He spun back. Against human opponents, the Ocrians preferred to loose their arrows in volleys, so he knew they had precious few seconds. It was then that he saw the young Ebron, shaft jutting from his left side, trying to spring the door. It was stuck fast.
Grimgottlir closed the distance between them and the Ebron stumbled backwards to get out of the way. The Rhoed hurled his mighty frame against the aged wooden timbers of the door. They rattled under his bulk, but held. With gritted teeth and one final heave, he crashed the door inward.
“Go,” he shouted, and half-threw the injured young warrior past the threshold. More arrows peppered the cave entrance as he shoved his way into the tight confines of the rocky enclosure, and one arrow managed to slip through the open door. It struck a rock and careened off into the inky blackness.
He could hear the gravelly-voiced shouts of the Pashary hunters who pursued them, and their colorful curse words floated across the rock-strewn landscape. Grimgottlir snorted at their tenacity, and threw his entire body into the door to close it. The wood of the frame split, and a cascade of sharp, volcanic rocks came down to seal the entrance. The door creaked, and further splitting sounds told him that no one was getting through this entrance without several hours of hard labor. He waited for a moment, listening to the tribesmen fuss over the sealed entrance, but as he suspected they soon gave up, and their voices faded away as they headed back to their camp. They would be sure to rob the dead first. Grimgottlir made an oath for their departed spirits, and hoped that robbery would be the only humiliation they should suffer. The Pashary possessed some truly grisly funerary rites.
Grimgottlir’s shield slipped from his grasp, and he all but collapsed to the stone floor. A small amount of light, its source unknown, beckoned from the throat of the cave. It illuminated the dark-skinned, sweat-sheened face of the young Ebron. It was a face tight with pain from the arrow, which had been snapped off in the ensuing tumble. But he did not complain, and the Rhoed found himself impressed by the young bandit.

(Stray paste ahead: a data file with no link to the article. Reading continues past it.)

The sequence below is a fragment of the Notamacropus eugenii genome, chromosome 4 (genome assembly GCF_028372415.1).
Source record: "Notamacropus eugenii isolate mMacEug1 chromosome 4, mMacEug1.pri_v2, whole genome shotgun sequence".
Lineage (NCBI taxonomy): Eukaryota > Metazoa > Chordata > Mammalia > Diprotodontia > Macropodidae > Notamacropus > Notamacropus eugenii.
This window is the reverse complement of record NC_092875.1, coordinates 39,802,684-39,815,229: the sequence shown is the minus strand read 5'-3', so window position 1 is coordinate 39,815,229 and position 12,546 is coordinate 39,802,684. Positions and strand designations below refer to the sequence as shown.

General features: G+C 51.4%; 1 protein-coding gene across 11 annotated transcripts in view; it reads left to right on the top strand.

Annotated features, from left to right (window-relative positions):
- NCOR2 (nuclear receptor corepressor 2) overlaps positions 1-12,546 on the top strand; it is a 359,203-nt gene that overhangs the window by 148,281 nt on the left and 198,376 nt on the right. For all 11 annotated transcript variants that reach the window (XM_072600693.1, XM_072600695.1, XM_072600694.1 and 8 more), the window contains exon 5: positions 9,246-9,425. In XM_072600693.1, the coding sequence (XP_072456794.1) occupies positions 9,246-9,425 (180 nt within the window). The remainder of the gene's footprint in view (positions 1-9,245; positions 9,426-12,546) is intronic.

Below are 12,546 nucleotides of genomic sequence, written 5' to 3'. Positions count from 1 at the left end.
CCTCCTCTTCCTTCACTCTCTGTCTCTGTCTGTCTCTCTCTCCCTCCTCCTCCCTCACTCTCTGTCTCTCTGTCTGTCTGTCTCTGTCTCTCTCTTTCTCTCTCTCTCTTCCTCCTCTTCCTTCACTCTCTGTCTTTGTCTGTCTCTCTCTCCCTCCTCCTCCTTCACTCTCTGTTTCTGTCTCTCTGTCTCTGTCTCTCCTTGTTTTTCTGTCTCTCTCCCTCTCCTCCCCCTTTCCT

“You wanted in,” he said after catching his breath. “Welcome to Cayel’s Dirge.”
* * *
The two men sat in silence for several minutes, and Grimgottlir used the break to examine the cave. Memory came to him in waves: the creaking groan of the cave door as he and his brother wrenched it open, decades ago. The musky scents of mold, of mildew, of mushrooms, of things left to rot in the earth. The dampness of the air, thick with menace, that made his lungs feel heavy. And above all that, the terror of flight as the nightmare chased him from the gloom of the cave. He let out a breath to clear the disturbing thoughts.
“We are not opening the door from this side, and you’d best tend to that arrow,” Grimgottlir said, without looking at the Ebron. He kept his voice down; the dim light practically guaranteed they were not alone in the cave.
The young man jerked as if waking from a daze. “I... I am fine,” he said.
The silence lingered, and Grimgottlir could sense the man had more to say.
“You saved my life. Why?” he said at last, with plain bewilderment. He began to pull off his leather and mail breastplate the arrow had punctured, and it mercifully came free without a struggle. His green undertunic was soggy with blood, and a deep breath elicited a series of wet coughs. He spat a serious mouthful of blood onto the stone.
Grimgottlir pulled off his helmet. Were the light better, the Ebron would have seen a mane of red hair, and would have perhaps rethought his initial estimation of the Rhoed’s age. His beard was mixed with gray, but his face was ruddy from exertion and unlined, his green eyes bright in the dim light. He radiated raw strength.
“Why?” the young man asked again.
“A man took a chance on me when I was young,” Grimgottlir said. “What is your name?”
Silence again followed, and Grimgottlir knew the young warrior was mulling it over. But he relented, as he must. “Dhakirr.”
The Rhoed extended his hand in the warrior’s greeting, meaning to clasp forearm to forearm. “Grimgottlir. They call me The Bear.” Instinctively, Dhakirr reached for the outstretched arm, but hissed in pain as the movement pulled at his ribs. His arm dropped, and he coughed up another mouthful of blood.
“Right,” Grimgottlir said, reaching into a pouch at his side and pulling out a small phial. Neither man said so, but the big warrior knew that arrow was in his lung. It was only a matter of time, and he had no wish to carry another soul on his conscience. He set the phial down. “Do you still have your dagger?”
“Why?” Dhakirr asked, his suspicion plain.
“Unless you want me to dig it out with my sword,” he began, with evident patience, “your dagger seems like the best option. Or would you rather leave it in?” He noticed the glint of shiny, purple-black glass behind the Ebron’s back, and he took the dagger without waiting for permission. Dhakirr did not protest.
“Every fool knows to leave the arrow in until it can be removed by a healer, old man. I’d rather not bleed to death in this cave.”
“Normally, you’d be right.” Grimgottlir shifted to a kneeling position. “But we are not leaving here without more fighting, and I need you at your best. Or close to it. If we leave this in, you will die.” He gripped the stub of the arrow shaft that jutted a finger’s length from Dhakirr’s ribs, and carefully cut the tunic from around the shaft. The light was barely adequate to the task, but this was not the first arrow he’d removed from a living man under less-than-ideal circumstances. He steadied his hands.